By Mary Catherine Brooks
Wyoming County Bureau Chief
Superstorm Sandy slowed traffic to a crawl, closed schools and businesses and resulted in temporary suspension of early voting Tuesday as the snow and wind continued to pound Wyoming County with a 1-2 winter punch.
Officials were looking for the worst of the storm to end Tuesday evening.
“We do expect the blizzard warning to remain in effect until 5 p.m. (Tuesday),” according to Dean Meadows, Wyoming Emergency Services director.
Today officials are looking to dig out and restore electricity to the more than 10,000 residents who were suffering through in the dark Tuesday.
The Wyoming County Courthouse will be closed again today, he noted.
“Wyoming County has a mess,” Meadows emphasized.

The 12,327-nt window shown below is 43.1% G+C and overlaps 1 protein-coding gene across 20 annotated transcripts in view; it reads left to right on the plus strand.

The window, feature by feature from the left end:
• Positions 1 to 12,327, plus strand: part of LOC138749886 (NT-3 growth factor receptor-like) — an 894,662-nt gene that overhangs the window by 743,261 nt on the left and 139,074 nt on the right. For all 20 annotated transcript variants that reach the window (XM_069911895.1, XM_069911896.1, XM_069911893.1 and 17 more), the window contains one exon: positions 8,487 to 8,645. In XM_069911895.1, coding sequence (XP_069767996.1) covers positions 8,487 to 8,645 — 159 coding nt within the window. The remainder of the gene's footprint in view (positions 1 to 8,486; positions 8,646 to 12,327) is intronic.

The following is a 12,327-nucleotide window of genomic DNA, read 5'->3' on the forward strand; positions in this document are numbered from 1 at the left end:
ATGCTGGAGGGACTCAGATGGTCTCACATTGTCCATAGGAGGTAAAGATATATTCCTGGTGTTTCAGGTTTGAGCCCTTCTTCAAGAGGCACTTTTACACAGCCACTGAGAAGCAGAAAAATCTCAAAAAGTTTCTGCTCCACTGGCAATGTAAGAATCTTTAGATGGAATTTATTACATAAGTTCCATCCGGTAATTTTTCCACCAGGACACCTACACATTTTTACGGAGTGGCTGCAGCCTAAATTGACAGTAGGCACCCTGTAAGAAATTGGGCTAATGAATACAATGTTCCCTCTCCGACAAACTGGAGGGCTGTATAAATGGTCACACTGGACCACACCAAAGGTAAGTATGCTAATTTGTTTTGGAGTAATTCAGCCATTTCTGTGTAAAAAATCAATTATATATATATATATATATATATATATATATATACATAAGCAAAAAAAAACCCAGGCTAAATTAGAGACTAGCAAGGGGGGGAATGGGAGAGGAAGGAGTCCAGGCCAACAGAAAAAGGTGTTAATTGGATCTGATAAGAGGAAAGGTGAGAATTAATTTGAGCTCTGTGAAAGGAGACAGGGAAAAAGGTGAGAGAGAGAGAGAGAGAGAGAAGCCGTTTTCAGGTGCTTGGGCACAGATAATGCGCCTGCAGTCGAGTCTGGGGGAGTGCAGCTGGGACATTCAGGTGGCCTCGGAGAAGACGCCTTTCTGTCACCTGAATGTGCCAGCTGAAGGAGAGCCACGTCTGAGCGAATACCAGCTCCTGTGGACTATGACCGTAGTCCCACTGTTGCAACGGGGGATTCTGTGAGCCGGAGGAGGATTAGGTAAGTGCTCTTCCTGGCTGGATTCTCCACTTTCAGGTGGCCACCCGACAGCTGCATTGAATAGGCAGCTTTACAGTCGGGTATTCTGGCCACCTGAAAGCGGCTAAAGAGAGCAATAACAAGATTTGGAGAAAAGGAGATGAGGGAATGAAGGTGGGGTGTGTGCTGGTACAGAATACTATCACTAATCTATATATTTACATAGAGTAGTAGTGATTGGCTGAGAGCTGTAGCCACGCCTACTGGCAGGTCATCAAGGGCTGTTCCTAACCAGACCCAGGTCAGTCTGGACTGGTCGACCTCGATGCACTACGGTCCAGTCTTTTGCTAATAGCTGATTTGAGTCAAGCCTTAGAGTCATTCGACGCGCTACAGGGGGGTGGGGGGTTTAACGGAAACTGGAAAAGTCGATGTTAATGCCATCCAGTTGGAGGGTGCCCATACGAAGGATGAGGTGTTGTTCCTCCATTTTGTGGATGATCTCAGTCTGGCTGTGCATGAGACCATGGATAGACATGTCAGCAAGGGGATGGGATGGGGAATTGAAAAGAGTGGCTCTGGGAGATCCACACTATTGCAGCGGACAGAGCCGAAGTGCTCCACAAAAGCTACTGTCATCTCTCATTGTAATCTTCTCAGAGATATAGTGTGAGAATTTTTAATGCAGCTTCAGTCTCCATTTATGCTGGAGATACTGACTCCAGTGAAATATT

Power and county Division of Highways crews had worked through the night to restore outages, Meadows said.
“But this is a a delicate situation,” he explained.
Trees were still falling Tuesday afternoon, undoing what power crews and road crews had worked through the night to restore.
“If you walk outside, you can hear them falling,” Meadows said.
Road crews were doing a good job of keeping roads cleared of the heavy, wet snow, but the trees posed the biggest hazard, according to Meadows.
They get one road open, then another tree can fall a mile down the road and the same road is closed again, he said.
“We’re urging everyone who doesn’t have to be on the road to stay home,” he emphasized.
Temporary shelters were open in Oceana City Hall, Mullens Opportunity Center (formerly Mullens Grade School building) and Cookman Memorial Baptist Church in Pineville. A group called West Virginia Voluntary Organizations Active in Disaster is bringing food, cots and blankets to the shelters and the volunteers will cook meals there, Meadows said.
He said no gas stations or grocery stores were open in the county and only two restaurants were open, both in Mullens.
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